Facebook Twitter



While I was growing up, I used to wonder if names were a curse.

Why did I have to have a name that virtually everyone mispronounced? And I mean whether they heard it spoken or actually saw it in print.Oh, DENNIS was easy enough, although some people took the liberty of trivializing it by calling me "DENNY" (always people who did not know me).

The real problem was coping with the various unbelievable ways of pronouncing a simple, two-syllable, Scottish name like LYTHGOE (spelled LITHGOW in Scotland).

Many people had trouble with the TH. (Easy enough - just say LET'S GO, only with a lisp.) They said LIS-GO. Or LYTH-GO.(the Y pronounced like EYE) Often, the TH was left out entirely, producing LYE-GO. Occasionally, it was LITZO, and several times LEGGRO.

The one I hated the most, though, was LIFCO. It seemed so terribly unenlightened, since the L and the O were the only correct letters.

For a while I would immediately correct people who committed such a sin, saying it slowly for emphasis. Most people were nonchalant about it. Whenever I could get away with using only one name, I would drop the one with the TH.

Later, in restaurants I discovered that reservations were less likely to go astray if I made them in the name of DENNIS, as if it were my last name.

In high school I attempted to capitalize on the name and turn it to my advantage, literally, by using it as a campaign slogan: LYTHGOE WITH DENNIS FOR PRESIDENT.

It seemed like a great idea for posters and brochures. People commented favorably on the clever use of the name and the brochures went like wildfire. But I lost the election.

Afterward, people STILL mispronounced my name.

But I've become accustomed to all that. Now I am glad to have such a distinctive name. If anyone says, "Are you related to So-and-So Lythgoe," I automtically say "Yes," because there are so few Lythgoes that I KNOW that if there is another one - anywhere at all - that I am definitely related.

It is better after all to be unusual. And LYTHGOE allows me that privilege. I have become so mature that I prefer it to Smith and Jones. It is almost part of my personality to resist being just one of the crowd.

That is why with my return to Utah that I have become suddenly, jarringly aware of all of the first names that are endemic to the culture. At the risk of offending sensitive readers, I am going to pass on to you the names that seem to have the most popularity.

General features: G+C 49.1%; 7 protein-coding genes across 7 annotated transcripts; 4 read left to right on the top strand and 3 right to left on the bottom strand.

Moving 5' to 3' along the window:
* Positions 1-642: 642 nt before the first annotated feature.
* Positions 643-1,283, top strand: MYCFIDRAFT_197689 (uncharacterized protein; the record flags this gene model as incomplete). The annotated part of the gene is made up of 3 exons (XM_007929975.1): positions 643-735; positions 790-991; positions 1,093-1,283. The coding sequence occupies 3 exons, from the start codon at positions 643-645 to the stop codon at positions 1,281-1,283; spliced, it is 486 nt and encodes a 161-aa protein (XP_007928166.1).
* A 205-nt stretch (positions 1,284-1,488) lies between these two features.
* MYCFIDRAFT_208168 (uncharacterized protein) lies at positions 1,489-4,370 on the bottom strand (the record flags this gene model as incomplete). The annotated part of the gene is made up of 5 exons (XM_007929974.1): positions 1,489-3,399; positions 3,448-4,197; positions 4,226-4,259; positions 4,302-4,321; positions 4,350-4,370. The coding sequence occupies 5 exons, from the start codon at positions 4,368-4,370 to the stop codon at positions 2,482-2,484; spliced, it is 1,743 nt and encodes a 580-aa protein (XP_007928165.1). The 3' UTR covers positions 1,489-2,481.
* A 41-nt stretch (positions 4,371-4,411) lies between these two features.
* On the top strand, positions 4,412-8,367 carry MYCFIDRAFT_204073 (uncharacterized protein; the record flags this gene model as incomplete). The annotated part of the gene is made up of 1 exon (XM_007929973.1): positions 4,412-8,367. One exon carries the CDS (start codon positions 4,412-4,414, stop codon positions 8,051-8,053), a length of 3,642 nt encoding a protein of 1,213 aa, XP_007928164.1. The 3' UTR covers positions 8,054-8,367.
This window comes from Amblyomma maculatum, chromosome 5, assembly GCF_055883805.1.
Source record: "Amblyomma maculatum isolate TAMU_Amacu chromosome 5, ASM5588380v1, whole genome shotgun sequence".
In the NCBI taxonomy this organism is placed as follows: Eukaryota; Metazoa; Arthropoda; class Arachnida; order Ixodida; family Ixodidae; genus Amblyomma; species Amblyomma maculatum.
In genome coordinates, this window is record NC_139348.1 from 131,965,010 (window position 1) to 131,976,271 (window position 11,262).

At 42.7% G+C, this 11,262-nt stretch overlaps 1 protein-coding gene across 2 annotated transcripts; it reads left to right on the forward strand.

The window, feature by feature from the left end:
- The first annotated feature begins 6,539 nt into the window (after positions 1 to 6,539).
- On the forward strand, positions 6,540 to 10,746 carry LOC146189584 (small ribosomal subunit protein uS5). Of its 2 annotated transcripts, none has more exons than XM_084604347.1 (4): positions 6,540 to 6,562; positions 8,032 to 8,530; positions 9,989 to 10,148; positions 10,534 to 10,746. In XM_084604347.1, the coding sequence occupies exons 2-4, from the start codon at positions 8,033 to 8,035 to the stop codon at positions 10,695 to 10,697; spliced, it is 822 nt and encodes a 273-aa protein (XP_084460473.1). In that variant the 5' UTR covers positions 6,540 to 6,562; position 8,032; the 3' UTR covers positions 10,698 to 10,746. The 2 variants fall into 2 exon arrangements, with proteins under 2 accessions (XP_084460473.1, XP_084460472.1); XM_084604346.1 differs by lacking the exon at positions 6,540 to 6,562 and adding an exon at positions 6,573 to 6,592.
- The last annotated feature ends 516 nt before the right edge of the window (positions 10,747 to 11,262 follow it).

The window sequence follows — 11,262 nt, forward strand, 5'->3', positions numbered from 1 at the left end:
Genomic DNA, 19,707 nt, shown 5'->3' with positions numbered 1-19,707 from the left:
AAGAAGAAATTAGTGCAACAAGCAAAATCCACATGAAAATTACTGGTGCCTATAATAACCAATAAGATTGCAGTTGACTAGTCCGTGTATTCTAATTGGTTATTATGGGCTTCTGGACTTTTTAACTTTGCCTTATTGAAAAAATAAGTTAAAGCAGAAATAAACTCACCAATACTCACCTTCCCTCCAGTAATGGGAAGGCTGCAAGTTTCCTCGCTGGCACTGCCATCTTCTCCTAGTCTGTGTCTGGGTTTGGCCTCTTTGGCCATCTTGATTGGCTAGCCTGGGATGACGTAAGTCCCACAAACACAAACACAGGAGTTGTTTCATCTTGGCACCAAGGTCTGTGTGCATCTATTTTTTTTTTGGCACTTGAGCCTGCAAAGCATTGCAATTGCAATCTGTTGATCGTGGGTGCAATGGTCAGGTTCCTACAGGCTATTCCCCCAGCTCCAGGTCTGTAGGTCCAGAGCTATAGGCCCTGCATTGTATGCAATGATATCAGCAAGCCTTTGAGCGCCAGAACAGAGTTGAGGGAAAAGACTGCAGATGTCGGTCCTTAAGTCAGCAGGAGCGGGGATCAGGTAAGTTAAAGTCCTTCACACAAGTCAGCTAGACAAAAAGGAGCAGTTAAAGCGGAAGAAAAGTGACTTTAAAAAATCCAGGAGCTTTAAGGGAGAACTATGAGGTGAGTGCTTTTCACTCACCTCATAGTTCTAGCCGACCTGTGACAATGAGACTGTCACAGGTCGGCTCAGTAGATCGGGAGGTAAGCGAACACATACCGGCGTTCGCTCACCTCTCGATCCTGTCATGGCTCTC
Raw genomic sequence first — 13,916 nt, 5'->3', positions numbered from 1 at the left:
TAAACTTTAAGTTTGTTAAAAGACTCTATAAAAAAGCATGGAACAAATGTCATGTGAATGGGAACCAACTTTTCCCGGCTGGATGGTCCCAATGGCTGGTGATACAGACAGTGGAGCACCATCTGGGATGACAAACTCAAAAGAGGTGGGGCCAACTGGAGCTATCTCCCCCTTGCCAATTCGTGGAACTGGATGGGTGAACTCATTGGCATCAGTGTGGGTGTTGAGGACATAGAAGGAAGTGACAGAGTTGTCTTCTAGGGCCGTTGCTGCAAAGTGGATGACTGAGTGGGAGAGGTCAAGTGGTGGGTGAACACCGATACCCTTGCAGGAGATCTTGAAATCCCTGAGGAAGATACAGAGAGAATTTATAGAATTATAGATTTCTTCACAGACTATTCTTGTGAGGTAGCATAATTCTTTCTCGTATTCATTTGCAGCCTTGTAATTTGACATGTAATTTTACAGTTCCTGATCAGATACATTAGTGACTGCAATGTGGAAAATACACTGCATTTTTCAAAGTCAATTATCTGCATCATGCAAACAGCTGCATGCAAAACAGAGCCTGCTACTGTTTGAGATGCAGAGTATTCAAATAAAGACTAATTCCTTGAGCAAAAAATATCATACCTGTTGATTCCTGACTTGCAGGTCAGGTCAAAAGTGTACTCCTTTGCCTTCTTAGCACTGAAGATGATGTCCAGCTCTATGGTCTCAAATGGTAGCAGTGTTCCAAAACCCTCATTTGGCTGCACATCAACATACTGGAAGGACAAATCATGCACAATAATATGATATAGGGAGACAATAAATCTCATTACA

Many first names begin with L, for both men and women. There is LaVarr (the managing editor of this newspaper), LaMar (a florist for whom I picked flowers as a youth), LaVell (BYU's football coach), LaMont (former city commissioner), Ladell (former coach of BYU's basketball team and the Utah Stars), LaDean (can't think of a real person at the moment), LeGrande (the family doctor who delivered me), LeRoy (a junior high school teacher) and LuZell (husband of my old singing teacher).

The feminine equivalent is Laneen (my son's former girl friend), Lucinda (Mormon pioneer), LeCarol (local cosmetics saleswoman), LuJean (my brother's sister-in-law), LaRue (wife of a church leader) and LaRae (wife of the guy who almost married my sister).

As a kid I remember DeLos (a neighbor), DeMont (a conceited jerk), DeVere (a conservative farmer), DeWitt (three or four people that I see every day), DeMar (the milkman), and DeWayne (the corner druggist).

I could go on, but I won't. You get the point.

The reason I'm bringing all this up is that I am glad that I don't have both my own tricky last name and one of these unique Utah names in combination. I could have easily been named LaMont Lythgoe, or LaGrande Lythgoe, or LuZell Lythgoe or LaDell Lythgoe, and any of them would have been worse than what I have.

Before Marti and I got married we tried to plan names for our children and fell into uncontrollable laughter one day going through the phone book and coming up with such alliterative combinations as Elmo and Delphido Lythgoe.

So I'm mellow about it now.(LaMellow Lythgoe?) Although Marti and I do occasionally toy with the idea of making ourselves blend a little more into the culture by legally changing our names to LaDennis and LuMarti.